In a videotaped squabble with her mother posted Monday on a gossip Web site, the woman who gave birth to octuplets said she had no choice but to use the embryos she had because her only other option was to destroy them.

"I'm not going to destroy the embryos, period. Done, done, done," Nadya Suleman told her mother in a video taken last week and posted on RadarOnline.com. "You can't go back and alter the past."

Click here to watch the video.

Angela Suleman had told her daughter that "you should have considered your six other children" before going through the in vitro fertilization procedure that led to her to give birth to another eight children last month.

"They were frozen and you did not have to do anything," Angela Suleman said.

"They were lives," her daughter responded. "... You either use them or destroy them."

Nadya Suleman said donating the embryos to someone else was not an option. "I couldn't even fathom the idea of having my own children out in the world" without knowing them, she said.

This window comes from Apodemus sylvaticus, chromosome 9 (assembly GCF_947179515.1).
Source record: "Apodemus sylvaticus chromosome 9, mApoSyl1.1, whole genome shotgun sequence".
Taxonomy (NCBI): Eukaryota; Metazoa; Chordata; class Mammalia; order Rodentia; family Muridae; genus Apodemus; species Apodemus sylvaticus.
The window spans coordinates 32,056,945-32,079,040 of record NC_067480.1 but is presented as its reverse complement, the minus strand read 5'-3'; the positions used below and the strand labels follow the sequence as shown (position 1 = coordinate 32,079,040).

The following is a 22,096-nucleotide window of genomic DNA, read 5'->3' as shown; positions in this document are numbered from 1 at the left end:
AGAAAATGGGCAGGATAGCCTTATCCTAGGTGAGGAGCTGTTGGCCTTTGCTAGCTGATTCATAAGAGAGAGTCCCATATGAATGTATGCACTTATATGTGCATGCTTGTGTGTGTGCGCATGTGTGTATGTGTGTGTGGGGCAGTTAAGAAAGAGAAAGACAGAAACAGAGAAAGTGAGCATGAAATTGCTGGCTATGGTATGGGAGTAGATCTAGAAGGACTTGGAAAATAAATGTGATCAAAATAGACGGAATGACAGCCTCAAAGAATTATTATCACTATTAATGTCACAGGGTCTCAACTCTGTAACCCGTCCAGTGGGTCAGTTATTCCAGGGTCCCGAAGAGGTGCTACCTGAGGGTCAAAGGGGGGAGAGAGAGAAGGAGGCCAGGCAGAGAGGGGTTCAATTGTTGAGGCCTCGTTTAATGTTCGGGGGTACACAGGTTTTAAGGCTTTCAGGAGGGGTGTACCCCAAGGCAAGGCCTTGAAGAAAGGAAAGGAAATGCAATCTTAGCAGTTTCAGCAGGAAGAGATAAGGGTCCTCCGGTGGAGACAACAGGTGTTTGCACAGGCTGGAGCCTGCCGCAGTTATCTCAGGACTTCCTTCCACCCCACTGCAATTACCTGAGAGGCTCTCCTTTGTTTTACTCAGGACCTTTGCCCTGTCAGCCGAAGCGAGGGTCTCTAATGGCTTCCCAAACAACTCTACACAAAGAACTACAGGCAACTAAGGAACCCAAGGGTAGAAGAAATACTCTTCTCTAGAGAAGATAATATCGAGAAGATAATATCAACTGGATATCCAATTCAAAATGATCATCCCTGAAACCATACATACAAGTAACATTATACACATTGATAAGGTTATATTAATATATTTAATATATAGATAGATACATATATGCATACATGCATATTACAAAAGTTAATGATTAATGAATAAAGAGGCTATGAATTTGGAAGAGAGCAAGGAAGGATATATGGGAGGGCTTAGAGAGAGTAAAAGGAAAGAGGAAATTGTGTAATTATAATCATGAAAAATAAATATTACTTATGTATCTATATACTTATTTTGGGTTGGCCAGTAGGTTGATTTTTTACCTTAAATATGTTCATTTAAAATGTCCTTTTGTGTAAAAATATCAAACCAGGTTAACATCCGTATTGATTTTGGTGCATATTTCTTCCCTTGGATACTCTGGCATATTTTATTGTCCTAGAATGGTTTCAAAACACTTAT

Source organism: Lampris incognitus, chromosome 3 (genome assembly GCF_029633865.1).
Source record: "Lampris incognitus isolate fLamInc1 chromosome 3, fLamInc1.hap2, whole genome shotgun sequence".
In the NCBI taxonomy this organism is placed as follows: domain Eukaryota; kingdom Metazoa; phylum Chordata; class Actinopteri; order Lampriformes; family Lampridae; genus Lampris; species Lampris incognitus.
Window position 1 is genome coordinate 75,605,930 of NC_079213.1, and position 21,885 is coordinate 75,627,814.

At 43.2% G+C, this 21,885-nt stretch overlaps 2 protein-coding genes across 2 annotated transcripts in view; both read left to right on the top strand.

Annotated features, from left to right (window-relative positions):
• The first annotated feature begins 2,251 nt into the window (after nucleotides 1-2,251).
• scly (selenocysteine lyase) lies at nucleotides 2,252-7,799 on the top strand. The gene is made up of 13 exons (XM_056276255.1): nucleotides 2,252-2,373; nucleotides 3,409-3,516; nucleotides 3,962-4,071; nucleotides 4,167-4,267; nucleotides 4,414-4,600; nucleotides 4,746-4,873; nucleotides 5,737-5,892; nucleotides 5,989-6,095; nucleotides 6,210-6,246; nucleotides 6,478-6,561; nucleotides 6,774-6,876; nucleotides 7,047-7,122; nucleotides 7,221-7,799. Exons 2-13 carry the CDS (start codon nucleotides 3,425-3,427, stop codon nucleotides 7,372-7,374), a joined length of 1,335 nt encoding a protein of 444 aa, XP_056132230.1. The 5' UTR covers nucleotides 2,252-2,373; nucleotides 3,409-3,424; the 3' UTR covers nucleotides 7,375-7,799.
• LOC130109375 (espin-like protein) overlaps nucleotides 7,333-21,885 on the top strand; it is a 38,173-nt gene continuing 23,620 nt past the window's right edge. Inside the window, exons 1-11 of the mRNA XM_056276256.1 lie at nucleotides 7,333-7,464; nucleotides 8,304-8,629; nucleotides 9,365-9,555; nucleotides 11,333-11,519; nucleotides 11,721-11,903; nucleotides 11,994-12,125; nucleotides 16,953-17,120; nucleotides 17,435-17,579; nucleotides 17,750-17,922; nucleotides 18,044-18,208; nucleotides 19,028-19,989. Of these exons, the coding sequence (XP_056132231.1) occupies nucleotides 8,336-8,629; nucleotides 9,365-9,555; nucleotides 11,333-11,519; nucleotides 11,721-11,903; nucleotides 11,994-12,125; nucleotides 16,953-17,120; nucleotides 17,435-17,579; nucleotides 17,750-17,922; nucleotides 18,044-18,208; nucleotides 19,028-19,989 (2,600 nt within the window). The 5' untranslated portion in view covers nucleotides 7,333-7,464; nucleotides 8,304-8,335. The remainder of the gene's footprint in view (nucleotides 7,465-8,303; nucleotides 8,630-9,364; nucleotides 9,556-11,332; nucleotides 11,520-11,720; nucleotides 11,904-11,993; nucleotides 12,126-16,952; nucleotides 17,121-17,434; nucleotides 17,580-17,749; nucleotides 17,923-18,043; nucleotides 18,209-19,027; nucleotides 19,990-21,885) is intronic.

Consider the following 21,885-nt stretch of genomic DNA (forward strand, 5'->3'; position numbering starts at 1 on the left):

Suleman has said six embryos were implanted for each of her six pregnancies, including four single births and one set of twins. In her last pregnancy, two of the six embryos split to create eight babies. The fertility treatments appear to violate national guidelines that specify no more than two embryos for a healthy woman under 35.

Suleman has not responded to repeated interview requests from The Associated Press. Her phone has been disconnected and she no longer has a publicist.

Single and unemployed, Suleman gave birth to octuplets on Jan. 26. All 14 of her children were conceived through in vitro fertilization, with sperm from an unidentified, platonic friend, the 33-year-old mother has said.

On ABC's "Good Morning America" on Monday, a former boyfriend of Suleman's said he wants DNA testing to determine if he's the father of the octuplets and her older children.

Denis Beaudoin told ABC that he donated sperm to Suleman during their three-year relationship in the late 1990s because she claimed to have ovarian cancer. He claims Suleman's older children bear a resemblance to him.

ABC said Suleman denied Beaudoin was the donor she used to conceive her children. When pressed, she admitted he had donated sperm but insisted it wasn't used in any of her pregnancies, the network said. Her first child was born in 2001.

Regardless of whether DNA tests show he is the father, Beaudoin, a divorced father of two, pledged to help Suleman, because "it's hard nowadays to raise two kids, let alone 14 kids."

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